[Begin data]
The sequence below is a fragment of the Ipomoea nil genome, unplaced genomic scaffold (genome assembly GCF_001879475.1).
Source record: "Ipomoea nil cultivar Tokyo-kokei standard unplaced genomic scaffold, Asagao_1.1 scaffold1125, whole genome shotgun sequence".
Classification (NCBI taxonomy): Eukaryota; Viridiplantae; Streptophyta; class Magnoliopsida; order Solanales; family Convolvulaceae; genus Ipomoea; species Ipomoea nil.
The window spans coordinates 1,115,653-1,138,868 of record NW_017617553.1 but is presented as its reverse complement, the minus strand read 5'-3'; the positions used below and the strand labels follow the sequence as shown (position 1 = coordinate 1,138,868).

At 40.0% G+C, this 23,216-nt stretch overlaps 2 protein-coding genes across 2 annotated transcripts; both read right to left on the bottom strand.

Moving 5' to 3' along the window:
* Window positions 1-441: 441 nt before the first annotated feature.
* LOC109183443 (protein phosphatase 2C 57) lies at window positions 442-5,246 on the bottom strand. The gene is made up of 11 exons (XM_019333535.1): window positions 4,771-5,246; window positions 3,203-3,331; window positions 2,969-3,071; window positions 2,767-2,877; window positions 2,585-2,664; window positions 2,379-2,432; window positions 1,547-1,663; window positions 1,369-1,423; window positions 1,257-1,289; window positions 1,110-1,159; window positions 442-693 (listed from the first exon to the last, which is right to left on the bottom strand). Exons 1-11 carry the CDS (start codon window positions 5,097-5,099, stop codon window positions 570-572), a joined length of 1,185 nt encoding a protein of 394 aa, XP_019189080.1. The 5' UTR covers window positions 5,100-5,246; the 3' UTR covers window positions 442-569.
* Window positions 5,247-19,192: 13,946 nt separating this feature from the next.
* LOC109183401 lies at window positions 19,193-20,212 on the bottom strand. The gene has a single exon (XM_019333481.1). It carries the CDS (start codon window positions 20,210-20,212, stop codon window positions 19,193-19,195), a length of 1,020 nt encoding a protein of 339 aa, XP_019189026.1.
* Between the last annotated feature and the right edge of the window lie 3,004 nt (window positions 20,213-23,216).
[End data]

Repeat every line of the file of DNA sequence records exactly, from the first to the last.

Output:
The sequence below is a fragment of the Ipomoea nil genome, unplaced genomic scaffold (genome assembly GCF_001879475.1).
Source record: "Ipomoea nil cultivar Tokyo-kokei standard unplaced genomic scaffold, Asagao_1.1 scaffold1125, whole genome shotgun sequence".
Classification (NCBI taxonomy): Eukaryota; Viridiplantae; Streptophyta; class Magnoliopsida; order Solanales; family Convolvulaceae; genus Ipomoea; species Ipomoea nil.
The window spans coordinates 1,115,653-1,138,868 of record NW_017617553.1 but is presented as its reverse complement, the minus strand read 5'-3'; the positions used below and the strand labels follow the sequence as shown (position 1 = coordinate 1,138,868).

At 40.0% G+C, this 23,216-nt stretch overlaps 2 protein-coding genes across 2 annotated transcripts; both read right to left on the bottom strand.

Moving 5' to 3' along the window:
* Window positions 1-441: 441 nt before the first annotated feature.
* LOC109183443 (protein phosphatase 2C 57) lies at window positions 442-5,246 on the bottom strand. The gene is made up of 11 exons (XM_019333535.1): window positions 4,771-5,246; window positions 3,203-3,331; window positions 2,969-3,071; window positions 2,767-2,877; window positions 2,585-2,664; window positions 2,379-2,432; window positions 1,547-1,663; window positions 1,369-1,423; window positions 1,257-1,289; window positions 1,110-1,159; window positions 442-693 (listed from the first exon to the last, which is right to left on the bottom strand). Exons 1-11 carry the CDS (start codon window positions 5,097-5,099, stop codon window positions 570-572), a joined length of 1,185 nt encoding a protein of 394 aa, XP_019189080.1. The 5' UTR covers window positions 5,100-5,246; the 3' UTR covers window positions 442-569.
* Window positions 5,247-19,192: 13,946 nt separating this feature from the next.
* LOC109183401 lies at window positions 19,193-20,212 on the bottom strand. The gene has a single exon (XM_019333481.1). It carries the CDS (start codon window positions 20,210-20,212, stop codon window positions 19,193-19,195), a length of 1,020 nt encoding a protein of 339 aa, XP_019189026.1.
* Between the last annotated feature and the right edge of the window lie 3,004 nt (window positions 20,213-23,216).